We made it – got the last couple of tickets to the sold-out first-night performance of Atlas Shrugged Part 1 in Portland, Oregon.
The movie was wonderful. Having just re-read Part 1, it is clear that Ayn Rand was putting her own film experience and her early life in the Soviet Union to work in the book. Lots of atmospheric descriptions, slanting shadows across various people – very 1940s noir-type style – vivid descriptions of heroes, nobodies, and villains. Very difficult to cast. Very difficult to recreate on a slender budget.
Given that, and given the extreme complexity of the plot, the director and producer did an excellent job of getting the story to the screen. They also did what Rand couldn’t do, demonstrate the power and magnificence of railroads. The deep, rumbling sound of the engines and cars on the tracks goes directly past the brain and into the body, arousing excitement and strong un-namable emotions, while personifying the heroes – Dagny, Hank, Ellis.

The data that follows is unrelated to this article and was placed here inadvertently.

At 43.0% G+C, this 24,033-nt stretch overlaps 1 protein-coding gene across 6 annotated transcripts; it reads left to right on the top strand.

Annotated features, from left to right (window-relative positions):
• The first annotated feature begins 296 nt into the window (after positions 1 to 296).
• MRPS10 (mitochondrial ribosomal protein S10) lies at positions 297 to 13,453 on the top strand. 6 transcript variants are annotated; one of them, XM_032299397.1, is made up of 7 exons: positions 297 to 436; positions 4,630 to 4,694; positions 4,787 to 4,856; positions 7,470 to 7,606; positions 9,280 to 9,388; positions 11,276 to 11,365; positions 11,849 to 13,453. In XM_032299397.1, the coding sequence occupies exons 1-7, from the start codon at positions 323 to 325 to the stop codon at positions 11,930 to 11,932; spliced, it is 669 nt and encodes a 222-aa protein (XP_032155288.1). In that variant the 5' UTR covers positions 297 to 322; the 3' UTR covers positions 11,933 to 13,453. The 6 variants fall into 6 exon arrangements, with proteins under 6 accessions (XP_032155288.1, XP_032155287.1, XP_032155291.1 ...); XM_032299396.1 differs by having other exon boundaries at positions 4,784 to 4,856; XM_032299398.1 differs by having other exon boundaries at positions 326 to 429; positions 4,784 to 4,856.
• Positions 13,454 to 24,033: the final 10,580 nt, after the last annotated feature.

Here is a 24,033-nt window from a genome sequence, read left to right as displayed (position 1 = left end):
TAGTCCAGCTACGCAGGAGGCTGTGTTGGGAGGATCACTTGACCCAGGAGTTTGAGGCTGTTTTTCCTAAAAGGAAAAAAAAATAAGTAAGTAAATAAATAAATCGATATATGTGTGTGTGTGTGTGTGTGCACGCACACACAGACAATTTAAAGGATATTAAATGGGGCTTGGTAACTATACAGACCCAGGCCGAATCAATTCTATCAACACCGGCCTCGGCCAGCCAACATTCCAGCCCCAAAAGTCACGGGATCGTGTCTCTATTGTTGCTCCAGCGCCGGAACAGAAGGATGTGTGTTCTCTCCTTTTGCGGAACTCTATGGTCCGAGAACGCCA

Question for readers – what sounds and views did the producers use to signify the nobodies and villains? IFO guesses the dark, drab diners for the nobodies. What about the villains — the Washington crowd, the cowardly intellectuals, and the corporate looters in league with the government? What sounds and views for them?
So, it was a win. IFO went to Portland with three companions who were an interesting mix. One was a right-leaning libertarian, one left-leaning libertarian, and the completely non-political, non-philosophical, uninformed, loving, caring wife of the lll.
# Produced By: Harmon Kaslow & John Aglialoro
# Directed By: Paul Johansson
# Adapted Screenplay By: Brian Patrick O’Toole and John Aglialoro
# Dagny Taggart: Taylor Schilling (Excellent choice for this role.)
# Henry Rearden: Grant Bowler (Perfectly cast!!! A real dreamboat!)
# James Taggart: Matthew Marsden (Hope he’s not that bad in real life.)
# Ellis Wyatt: Graham Beckel (Lovable, believable.)
The rest of the cast was also good, except for Francisco d’Anconia, who should have been more slender, proud, aristocratic and magnetic – a younger Ricardo Montalban or Jimmy Smits, perhaps.
The concluding scenes were stupendous. ***** Five stars. See it. Now.